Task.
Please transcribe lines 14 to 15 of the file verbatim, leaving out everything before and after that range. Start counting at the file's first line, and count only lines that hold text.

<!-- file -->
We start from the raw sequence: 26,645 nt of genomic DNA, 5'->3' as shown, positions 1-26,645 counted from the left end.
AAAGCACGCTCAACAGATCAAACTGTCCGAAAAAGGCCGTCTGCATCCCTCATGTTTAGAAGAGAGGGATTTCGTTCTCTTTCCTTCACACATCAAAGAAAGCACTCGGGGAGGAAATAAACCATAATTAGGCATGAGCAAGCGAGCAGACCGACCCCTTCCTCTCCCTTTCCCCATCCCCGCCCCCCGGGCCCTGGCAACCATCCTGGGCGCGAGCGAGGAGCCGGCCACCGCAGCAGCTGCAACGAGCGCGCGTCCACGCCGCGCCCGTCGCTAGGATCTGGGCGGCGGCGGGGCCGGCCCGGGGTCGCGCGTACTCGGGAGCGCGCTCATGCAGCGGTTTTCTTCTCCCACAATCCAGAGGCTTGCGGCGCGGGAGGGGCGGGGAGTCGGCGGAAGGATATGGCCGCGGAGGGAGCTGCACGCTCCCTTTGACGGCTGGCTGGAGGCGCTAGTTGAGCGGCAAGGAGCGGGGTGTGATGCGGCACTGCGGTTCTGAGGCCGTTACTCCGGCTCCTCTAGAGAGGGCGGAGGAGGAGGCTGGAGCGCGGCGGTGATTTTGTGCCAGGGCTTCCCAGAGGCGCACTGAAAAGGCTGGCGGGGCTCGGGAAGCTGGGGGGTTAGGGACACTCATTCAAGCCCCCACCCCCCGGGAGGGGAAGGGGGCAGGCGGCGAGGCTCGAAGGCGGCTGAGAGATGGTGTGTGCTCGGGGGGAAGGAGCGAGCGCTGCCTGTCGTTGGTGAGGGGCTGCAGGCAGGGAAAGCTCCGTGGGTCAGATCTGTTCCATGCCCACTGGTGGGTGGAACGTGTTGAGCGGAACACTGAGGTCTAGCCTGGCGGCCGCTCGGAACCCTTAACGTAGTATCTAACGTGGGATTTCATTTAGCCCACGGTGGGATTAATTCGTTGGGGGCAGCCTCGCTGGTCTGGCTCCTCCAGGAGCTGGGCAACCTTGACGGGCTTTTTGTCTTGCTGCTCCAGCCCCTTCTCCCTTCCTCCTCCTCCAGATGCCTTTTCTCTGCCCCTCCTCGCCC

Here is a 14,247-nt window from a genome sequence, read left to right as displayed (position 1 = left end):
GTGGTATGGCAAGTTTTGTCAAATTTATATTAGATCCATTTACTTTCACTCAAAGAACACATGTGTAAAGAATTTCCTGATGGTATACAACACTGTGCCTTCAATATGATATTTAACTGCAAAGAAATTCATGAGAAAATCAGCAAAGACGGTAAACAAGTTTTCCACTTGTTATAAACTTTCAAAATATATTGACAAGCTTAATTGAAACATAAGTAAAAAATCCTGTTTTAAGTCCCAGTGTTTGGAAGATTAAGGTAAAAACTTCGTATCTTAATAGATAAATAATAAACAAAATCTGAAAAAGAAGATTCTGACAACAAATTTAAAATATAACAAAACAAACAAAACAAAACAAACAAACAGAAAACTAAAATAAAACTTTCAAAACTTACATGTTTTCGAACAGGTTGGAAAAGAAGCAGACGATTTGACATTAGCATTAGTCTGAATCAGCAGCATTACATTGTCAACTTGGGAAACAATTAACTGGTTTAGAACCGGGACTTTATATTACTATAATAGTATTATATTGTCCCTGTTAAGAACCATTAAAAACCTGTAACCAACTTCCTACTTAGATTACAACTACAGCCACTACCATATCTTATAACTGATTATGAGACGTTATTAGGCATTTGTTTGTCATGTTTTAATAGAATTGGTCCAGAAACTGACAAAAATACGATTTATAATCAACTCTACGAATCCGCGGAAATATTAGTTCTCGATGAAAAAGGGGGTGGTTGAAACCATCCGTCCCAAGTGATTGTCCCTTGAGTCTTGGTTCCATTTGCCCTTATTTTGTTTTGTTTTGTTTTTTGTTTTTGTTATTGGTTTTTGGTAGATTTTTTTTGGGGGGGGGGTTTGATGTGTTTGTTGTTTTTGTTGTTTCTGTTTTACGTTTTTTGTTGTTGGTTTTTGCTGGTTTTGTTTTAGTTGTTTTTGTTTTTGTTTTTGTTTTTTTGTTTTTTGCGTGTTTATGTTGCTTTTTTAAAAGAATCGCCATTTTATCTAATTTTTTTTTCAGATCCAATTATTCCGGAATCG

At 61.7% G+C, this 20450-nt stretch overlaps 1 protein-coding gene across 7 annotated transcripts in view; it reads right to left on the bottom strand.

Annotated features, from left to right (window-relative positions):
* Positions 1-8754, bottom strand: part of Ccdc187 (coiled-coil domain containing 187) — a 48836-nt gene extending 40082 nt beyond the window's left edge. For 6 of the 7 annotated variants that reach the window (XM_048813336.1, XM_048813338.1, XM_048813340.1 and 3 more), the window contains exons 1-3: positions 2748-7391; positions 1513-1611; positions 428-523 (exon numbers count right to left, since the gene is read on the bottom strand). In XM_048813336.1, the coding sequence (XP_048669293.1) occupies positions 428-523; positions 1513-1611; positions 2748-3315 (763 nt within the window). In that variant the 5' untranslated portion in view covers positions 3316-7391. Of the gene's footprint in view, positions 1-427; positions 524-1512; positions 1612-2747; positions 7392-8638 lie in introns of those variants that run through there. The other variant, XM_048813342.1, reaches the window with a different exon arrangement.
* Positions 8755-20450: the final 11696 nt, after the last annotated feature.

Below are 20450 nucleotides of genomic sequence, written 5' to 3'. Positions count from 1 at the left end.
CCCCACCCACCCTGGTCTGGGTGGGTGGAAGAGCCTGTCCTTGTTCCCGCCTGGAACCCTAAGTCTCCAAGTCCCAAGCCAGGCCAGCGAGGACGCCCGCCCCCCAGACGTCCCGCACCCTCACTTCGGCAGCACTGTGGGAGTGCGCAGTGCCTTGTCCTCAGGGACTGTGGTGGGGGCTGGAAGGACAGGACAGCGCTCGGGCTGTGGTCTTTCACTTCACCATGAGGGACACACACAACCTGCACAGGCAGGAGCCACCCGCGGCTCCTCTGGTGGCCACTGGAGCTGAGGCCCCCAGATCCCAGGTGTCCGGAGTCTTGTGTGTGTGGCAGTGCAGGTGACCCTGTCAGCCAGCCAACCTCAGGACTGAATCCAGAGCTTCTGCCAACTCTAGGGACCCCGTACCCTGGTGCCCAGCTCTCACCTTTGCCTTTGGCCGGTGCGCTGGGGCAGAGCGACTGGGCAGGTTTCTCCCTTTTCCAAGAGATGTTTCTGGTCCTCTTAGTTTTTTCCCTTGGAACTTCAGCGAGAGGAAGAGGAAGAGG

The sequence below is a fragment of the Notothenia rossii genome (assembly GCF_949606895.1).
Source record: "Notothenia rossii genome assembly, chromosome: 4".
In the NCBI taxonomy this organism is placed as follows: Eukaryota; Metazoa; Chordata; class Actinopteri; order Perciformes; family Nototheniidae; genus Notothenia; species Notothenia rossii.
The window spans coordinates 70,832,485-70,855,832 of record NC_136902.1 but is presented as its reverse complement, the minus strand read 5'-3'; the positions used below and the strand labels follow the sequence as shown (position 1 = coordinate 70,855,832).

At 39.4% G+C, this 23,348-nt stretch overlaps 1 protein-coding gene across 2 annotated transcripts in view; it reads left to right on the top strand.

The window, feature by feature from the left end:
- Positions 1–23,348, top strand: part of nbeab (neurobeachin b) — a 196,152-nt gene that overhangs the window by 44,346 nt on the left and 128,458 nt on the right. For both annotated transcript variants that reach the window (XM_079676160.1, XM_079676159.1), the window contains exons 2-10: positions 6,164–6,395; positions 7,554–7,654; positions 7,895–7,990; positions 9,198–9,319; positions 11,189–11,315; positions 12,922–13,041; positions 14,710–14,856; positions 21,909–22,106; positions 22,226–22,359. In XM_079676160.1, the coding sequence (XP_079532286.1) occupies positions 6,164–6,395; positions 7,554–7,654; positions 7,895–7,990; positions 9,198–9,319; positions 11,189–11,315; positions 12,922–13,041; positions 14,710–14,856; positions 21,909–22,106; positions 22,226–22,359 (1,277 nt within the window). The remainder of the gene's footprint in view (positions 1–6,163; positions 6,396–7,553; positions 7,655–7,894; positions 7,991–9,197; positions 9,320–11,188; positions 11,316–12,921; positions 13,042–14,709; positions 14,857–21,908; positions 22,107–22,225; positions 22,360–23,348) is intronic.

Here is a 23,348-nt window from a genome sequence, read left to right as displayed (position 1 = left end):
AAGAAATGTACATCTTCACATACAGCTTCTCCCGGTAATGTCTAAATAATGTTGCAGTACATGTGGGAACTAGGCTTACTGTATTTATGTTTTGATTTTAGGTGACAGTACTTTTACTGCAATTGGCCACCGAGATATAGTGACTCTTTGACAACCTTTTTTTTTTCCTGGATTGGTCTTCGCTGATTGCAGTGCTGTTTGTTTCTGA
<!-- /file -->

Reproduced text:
The window spans coordinates 70,832,485-70,855,832 of record NC_136902.1 but is presented as its reverse complement, the minus strand read 5'-3'; the positions used below and the strand labels follow the sequence as shown (position 1 = coordinate 70,855,832).

At 39.4% G+C, this 23,348-nt stretch overlaps 1 protein-coding gene across 2 annotated transcripts in view; it reads left to right on the top strand.